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To move or stay put

7 replies

jumpingbean1810 · 28/03/2023 06:20

I've had itchy feet the last few years and somewhat impulsively put house on market. Had two offers on first day of viewing, one at asking price. My house is in a good location, good condition and I've added as much value as I can to it. I've seen a fixer upper I like which has great potential but needs a lot of work.
I"m 50, single income with one dependent, work full time. I'd need to borrow £100-150k to move and renovate. If I stay put, I can pay off mortgage in 6-8yrs. If I move I'd be looking at 15yrs but end up with a property worth about 200k more than current home in today's miney

With interest rates, building costs and living costs so high, my head tells me to stay put. But my heart is telling me to move. What would you do?

OP posts:

MsPrism · 28/03/2023 06:58

In your position I’d probably stay out and just go away for a few weekends to satisfy your itchy feet. I would worry about he cost of materials, availablility of trades, and I just don’t have the energy for a lot of diy.
if the new property was a potential retirement/downsizing project that would fund my retirement I might be tempted though.


Persipan · 28/03/2023 07:21

I probably wouldn't go for this particular fixer-upper because it seems like a lot to take on in your situation. But that doesn't necessarily mean staying put - you could absolutely keep looking to see what else is out there that might be a better fit.


Campervangirl · 28/03/2023 07:29

I would stay put.
I'm late 50s, just paid my mortgage off and I have to say it's very freeing.
If it takes you another 15 yrs to pay off your new mortgage you'll be heading to retirement, maybe thinking of downsizing?
Then there's the upheaval of having all the work done, perish the thought 😉


jumpingbean1810 · 28/03/2023 08:56

Thanks. I have to admit just the thought of packing up the house to move makes me feel tired so not sure I have got the energy I had 10yrs ago to do a project. And I do love the idea of being mortgage free, but thought I could fix this other one up, sell it in 10yrs, downsize to be mortgage free and hopefully have 100k profit to add to pension. But that's alot of ifs, maybes and stresses in between!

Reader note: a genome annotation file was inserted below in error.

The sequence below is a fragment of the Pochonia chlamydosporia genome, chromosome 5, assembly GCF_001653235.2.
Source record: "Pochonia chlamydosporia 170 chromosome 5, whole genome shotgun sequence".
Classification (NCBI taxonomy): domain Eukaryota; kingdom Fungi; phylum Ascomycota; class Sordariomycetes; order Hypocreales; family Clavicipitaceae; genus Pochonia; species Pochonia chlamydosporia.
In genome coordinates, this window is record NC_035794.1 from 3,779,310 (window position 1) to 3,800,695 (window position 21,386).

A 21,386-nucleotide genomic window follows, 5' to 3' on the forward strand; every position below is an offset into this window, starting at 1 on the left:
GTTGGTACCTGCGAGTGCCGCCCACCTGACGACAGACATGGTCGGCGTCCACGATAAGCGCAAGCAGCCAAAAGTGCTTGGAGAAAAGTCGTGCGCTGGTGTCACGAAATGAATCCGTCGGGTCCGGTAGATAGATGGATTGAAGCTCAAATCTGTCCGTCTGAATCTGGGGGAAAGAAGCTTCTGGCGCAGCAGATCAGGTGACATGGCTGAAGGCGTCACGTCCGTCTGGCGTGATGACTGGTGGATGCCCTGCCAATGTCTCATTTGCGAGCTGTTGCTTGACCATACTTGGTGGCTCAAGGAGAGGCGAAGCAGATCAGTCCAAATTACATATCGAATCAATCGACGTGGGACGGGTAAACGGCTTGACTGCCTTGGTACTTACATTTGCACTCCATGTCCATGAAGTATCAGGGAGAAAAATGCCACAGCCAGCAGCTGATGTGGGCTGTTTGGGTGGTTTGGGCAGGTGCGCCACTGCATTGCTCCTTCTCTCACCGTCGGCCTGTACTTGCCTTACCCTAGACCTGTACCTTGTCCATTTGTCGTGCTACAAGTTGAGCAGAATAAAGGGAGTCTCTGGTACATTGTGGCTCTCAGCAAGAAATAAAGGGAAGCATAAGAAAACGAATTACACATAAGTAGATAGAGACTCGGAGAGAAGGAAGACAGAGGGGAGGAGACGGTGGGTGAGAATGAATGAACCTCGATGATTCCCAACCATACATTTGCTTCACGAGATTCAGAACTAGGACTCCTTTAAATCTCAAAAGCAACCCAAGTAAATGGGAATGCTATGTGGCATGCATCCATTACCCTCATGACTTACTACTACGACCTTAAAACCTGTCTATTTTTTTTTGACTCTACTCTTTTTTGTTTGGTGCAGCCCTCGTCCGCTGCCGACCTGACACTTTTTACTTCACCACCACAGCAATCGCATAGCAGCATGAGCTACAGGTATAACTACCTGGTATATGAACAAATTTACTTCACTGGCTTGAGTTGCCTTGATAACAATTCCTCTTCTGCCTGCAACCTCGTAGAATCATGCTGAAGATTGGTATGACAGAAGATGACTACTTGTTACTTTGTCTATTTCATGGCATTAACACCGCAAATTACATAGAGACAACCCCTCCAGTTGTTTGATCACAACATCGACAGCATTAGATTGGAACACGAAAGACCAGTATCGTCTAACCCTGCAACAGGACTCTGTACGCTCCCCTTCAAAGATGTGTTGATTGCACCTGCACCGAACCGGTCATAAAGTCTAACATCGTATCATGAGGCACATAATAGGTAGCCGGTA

OP posts:

Cottipus · 28/03/2023 10:52

I get that itchy feet feeling, my house is fine but I’ve had that feeling for years. We probably will need to upsize as the kids get older but we can manage for now. I’ve booked some holidays and embarked on a big declutter to scratch the itch!

If you can pay off your current mortgage 7/8 years earlier than the new house, can you put the same amount into your pension when you no longer have the mortgage repayments? With compounding how does that compare to the gains you may make on the new house? Plus you’ll have stamp to pay on the new place, and stamp on your downsizing house after that. You may even be better off financially not moving, plus avoid the moving and renovations hassle, as long as your current place will suit you in retirement.

It’s also fine to wait it out a bit too, to see if building works comes down in price or something needing less work comes on the market.


jumpingbean1810 · 28/03/2023 18:23

Thanks everyone, really useful advice. I did ask a financial adviser and he said there was no obvious answer as with SDLT and increased interest rates, pension saving may be the safer option. Daughter likes the other house as its 5min walk from town and school (compared to 30mins currently) but she'll be off to college in 4yrs. I think at least for now sitting tight makes sense.

OP posts:

pilates · 28/03/2023 19:00

Yes sit tight. Building work is very expensive atm. Perhaps re-address in a couple of years time.

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